As Medtronic continues to await FDA clearance of the latest iteration of its MiniMed insulin pump, the Medtech giant has churned out a steady stream of data supporting the device’s ability to improve outcomes for Type 1 diabetes (IDDM) patients. The latest proof of the MiniMed 780G’s promise arrives in the form of study results published in The Lancet Diabetes & Endocrinology, Medtronic announced Thursday.
The MiniMed 780G system has been cleared in Europe since 2020. Medtronic submitted it to the FDA for U.S. approval in the spring of 2021 but is still awaiting a decision, slowed down by the roadblocks caused by a late 2021 warning letter from the agency that called out quality control issues at the California headquarters of its diabetes business.
In the company's Adapt trial, an insulin pump with an algorithm was compared to the gold standard of care for managing diabetes, which consists of a combination of several daily insulin injections and irregular check-ins using a continuous glucose monitor. The MiniMed device ultimately triumphed in a number of head-to-head comparisons, lowering average blood sugar levels and lengthening the time that individuals stayed within their ideal glycemic ranges, among other things.
The algorithms in the MiniMed 780G gadget enable the wearer's insulin dosages to be automatically adjusted when necessary. Based on wirelessly transmitted data from Medtronic's Guardian glucose monitor, which requires two daily fingerstick calibrations and checks blood sugar levels every five minutes, it makes those decisions, reports FierceBiotech. The MiniMed mobile app that comes with it allows users to monitor those automatic changes. It shows previous trends and real-time glucose readings and may also alert users if their blood sugar levels are rising or falling outside of a predefined range.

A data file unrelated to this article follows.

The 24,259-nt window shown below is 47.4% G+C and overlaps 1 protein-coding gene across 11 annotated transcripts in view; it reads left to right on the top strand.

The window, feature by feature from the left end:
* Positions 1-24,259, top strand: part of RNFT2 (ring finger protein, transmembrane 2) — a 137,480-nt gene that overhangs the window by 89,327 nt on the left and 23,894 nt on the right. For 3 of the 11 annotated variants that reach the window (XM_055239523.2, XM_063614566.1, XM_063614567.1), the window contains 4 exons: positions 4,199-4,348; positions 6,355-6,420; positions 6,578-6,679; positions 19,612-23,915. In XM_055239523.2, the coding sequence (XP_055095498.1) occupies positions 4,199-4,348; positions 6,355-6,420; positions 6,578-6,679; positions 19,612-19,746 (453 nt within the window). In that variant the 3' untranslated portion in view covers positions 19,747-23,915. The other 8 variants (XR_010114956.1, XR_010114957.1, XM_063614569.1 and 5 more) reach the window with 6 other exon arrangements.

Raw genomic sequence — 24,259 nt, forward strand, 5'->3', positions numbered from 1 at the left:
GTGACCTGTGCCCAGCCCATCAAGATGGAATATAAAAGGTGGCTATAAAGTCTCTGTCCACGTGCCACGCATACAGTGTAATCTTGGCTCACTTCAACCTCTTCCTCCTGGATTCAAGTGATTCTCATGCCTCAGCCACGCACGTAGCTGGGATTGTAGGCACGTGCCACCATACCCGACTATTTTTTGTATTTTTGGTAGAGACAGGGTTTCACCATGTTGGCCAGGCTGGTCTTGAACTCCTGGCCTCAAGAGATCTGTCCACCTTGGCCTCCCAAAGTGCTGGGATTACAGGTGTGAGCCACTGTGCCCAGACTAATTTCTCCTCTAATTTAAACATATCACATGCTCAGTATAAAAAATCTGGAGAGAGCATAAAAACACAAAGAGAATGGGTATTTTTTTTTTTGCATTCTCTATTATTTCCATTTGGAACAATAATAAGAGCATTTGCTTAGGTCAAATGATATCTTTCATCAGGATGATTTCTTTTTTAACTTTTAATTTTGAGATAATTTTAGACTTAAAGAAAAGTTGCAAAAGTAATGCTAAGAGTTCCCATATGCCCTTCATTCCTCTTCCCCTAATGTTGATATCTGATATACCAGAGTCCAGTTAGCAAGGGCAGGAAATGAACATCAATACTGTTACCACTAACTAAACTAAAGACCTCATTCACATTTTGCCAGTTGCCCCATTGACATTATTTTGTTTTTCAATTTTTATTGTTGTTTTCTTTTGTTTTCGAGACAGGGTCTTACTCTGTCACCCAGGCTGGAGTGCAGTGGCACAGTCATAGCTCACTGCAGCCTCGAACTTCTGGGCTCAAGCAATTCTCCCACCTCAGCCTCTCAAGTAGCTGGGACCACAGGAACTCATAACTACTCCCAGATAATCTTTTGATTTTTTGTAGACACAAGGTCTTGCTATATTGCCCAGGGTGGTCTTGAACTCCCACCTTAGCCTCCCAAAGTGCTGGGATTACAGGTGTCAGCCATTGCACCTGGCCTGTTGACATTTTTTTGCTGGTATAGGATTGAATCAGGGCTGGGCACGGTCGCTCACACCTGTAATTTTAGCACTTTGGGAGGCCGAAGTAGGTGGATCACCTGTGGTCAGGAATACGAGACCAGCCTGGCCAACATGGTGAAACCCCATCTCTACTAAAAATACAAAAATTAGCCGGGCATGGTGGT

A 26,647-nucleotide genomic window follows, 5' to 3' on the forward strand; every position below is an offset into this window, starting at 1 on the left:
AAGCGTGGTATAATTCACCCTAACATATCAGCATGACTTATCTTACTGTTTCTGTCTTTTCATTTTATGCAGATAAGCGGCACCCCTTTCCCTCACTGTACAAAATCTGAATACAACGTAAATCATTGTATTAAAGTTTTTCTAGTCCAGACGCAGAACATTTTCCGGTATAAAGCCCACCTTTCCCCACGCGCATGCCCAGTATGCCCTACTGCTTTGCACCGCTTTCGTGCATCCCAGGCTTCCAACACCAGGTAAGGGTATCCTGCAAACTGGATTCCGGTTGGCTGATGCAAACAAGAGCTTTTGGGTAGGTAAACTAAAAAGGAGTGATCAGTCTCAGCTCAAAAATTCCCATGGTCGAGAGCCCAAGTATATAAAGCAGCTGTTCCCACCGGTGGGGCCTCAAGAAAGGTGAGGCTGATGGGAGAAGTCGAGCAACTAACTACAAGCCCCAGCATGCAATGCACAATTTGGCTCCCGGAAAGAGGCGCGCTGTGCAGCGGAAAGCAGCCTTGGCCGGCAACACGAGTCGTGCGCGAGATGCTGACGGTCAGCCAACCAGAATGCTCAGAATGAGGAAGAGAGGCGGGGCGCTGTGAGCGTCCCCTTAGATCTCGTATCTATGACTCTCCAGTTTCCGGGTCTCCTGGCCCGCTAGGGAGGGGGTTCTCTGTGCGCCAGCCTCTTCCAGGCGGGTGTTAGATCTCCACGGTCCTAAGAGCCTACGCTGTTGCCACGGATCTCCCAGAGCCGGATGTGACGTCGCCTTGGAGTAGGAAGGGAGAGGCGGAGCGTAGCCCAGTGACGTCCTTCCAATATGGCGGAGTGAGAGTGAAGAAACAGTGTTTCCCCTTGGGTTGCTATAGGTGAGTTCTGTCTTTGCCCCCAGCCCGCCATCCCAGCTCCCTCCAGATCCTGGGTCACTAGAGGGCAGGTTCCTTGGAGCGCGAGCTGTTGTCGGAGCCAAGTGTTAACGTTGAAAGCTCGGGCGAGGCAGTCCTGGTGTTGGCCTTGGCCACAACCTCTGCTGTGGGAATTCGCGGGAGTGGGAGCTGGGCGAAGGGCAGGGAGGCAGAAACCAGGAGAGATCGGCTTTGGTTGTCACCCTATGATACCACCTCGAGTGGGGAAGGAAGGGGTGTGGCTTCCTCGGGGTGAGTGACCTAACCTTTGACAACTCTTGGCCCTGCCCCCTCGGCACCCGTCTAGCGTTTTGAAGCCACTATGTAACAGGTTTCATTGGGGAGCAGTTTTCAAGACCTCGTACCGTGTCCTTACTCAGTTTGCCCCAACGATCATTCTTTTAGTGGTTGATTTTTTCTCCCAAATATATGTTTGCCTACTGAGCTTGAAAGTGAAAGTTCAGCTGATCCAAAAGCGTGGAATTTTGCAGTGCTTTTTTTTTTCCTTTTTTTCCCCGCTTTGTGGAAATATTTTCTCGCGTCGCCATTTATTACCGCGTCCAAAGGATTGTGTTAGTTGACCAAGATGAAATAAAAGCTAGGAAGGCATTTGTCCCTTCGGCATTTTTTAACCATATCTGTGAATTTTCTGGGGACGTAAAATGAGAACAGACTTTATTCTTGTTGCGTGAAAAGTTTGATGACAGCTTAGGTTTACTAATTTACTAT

The Adapt trial involved 82 people who, before the study, had all been managing their diabetes with a combination of several daily injections and sporadic CGM scans. The patients' average HbA1C levels at the beginning of the trial were above 8%, significantly higher than the advised maximum of 5.7%, despite the fact that their glucose monitors were programmed to take readings roughly nine times each day.
The experimental group in the research saw an average decline in their blood sugar levels of 1.4% after utilizing the MiniMed 780G system for six months. While none of the individuals in the control group—who continued to rely on the previous standard of care technique to manage their diabetes—reached that level, more than a quarter of those in that group had their HbA1C levels fall below the 7% threshold.
Along with the decrease in blood sugar, by the end of the first six months, those using the MiniMed 780G device were spending an average of 27.6% more time than the control group in their optimum glucose ranges. This equates to an extra 6.6 hours of range time per day, and Medtronic reported that benefits in range time were even more pronounced overnight when the MiniMed system's algorithms were solely in charge of insulin administration.